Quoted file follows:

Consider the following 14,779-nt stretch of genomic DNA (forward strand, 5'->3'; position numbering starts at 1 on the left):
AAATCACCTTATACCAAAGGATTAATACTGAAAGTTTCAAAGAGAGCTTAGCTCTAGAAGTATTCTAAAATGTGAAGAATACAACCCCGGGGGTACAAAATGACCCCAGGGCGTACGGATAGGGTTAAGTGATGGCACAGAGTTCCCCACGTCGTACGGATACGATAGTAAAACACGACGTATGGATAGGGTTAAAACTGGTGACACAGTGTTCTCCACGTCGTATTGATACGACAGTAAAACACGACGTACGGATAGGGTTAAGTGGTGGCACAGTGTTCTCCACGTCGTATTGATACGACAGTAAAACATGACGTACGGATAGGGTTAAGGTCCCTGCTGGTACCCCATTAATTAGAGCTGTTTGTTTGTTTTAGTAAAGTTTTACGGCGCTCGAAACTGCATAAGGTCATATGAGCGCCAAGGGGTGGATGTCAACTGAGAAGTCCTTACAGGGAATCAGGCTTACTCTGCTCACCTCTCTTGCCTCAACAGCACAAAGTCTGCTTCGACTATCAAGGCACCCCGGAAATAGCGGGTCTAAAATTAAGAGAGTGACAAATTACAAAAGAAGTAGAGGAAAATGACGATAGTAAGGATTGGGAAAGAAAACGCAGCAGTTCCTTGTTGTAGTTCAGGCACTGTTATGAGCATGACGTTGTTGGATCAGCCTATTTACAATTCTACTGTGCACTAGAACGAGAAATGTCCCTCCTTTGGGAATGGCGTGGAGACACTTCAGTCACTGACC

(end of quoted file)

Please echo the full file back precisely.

Consider the following 14,779-nt stretch of genomic DNA (forward strand, 5'->3'; position numbering starts at 1 on the left):
AAATCACCTTATACCAAAGGATTAATACTGAAAGTTTCAAAGAGAGCTTAGCTCTAGAAGTATTCTAAAATGTGAAGAATACAACCCCGGGGGTACAAAATGACCCCAGGGCGTACGGATAGGGTTAAGTGATGGCACAGAGTTCCCCACGTCGTACGGATACGATAGTAAAACACGACGTATGGATAGGGTTAAAACTGGTGACACAGTGTTCTCCACGTCGTATTGATACGACAGTAAAACACGACGTACGGATAGGGTTAAGTGGTGGCACAGTGTTCTCCACGTCGTATTGATACGACAGTAAAACATGACGTACGGATAGGGTTAAGGTCCCTGCTGGTACCCCATTAATTAGAGCTGTTTGTTTGTTTTAGTAAAGTTTTACGGCGCTCGAAACTGCATAAGGTCATATGAGCGCCAAGGGGTGGATGTCAACTGAGAAGTCCTTACAGGGAATCAGGCTTACTCTGCTCACCTCTCTTGCCTCAACAGCACAAAGTCTGCTTCGACTATCAAGGCACCCCGGAAATAGCGGGTCTAAAATTAAGAGAGTGACAAATTACAAAAGAAGTAGAGGAAAATGACGATAGTAAGGATTGGGAAAGAAAACGCAGCAGTTCCTTGTTGTAGTTCAGGCACTGTTATGAGCATGACGTTGTTGGATCAGCCTATTTACAATTCTACTGTGCACTAGAACGAGAAATGTCCCTCCTTTGGGAATGGCGTGGAGACACTTCAGTCACTGACC